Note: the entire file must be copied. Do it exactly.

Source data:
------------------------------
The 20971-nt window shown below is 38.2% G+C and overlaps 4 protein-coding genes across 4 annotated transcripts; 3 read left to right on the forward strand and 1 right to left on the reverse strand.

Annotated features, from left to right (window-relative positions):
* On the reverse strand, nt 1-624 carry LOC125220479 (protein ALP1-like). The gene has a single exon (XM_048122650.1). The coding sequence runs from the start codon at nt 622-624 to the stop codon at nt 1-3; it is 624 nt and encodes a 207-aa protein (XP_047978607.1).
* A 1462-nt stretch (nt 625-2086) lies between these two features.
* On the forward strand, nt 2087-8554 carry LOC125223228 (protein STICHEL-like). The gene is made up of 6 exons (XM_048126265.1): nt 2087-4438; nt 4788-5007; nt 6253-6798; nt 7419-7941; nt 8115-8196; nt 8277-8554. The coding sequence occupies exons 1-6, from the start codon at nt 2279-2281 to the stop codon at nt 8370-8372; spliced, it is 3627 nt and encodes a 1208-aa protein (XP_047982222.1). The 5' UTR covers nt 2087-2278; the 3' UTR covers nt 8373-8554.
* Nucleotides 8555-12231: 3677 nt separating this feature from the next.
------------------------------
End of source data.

The 20971-nt window shown below is 38.2% G+C and overlaps 4 protein-coding genes across 4 annotated transcripts; 3 read left to right on the forward strand and 1 right to left on the reverse strand.

Annotated features, from left to right (window-relative positions):
* On the reverse strand, nt 1-624 carry LOC125220479 (protein ALP1-like). The gene has a single exon (XM_048122650.1). The coding sequence runs from the start codon at nt 622-624 to the stop codon at nt 1-3; it is 624 nt and encodes a 207-aa protein (XP_047978607.1).
* A 1462-nt stretch (nt 625-2086) lies between these two features.
* On the forward strand, nt 2087-8554 carry LOC125223228 (protein STICHEL-like). The gene is made up of 6 exons (XM_048126265.1): nt 2087-4438; nt 4788-5007; nt 6253-6798; nt 7419-7941; nt 8115-8196; nt 8277-8554. The coding sequence occupies exons 1-6, from the start codon at nt 2279-2281 to the stop codon at nt 8370-8372; spliced, it is 3627 nt and encodes a 1208-aa protein (XP_047982222.1). The 5' UTR covers nt 2087-2278; the 3' UTR covers nt 8373-8554.
* Nucleotides 8555-12231: 3677 nt separating this feature from the next.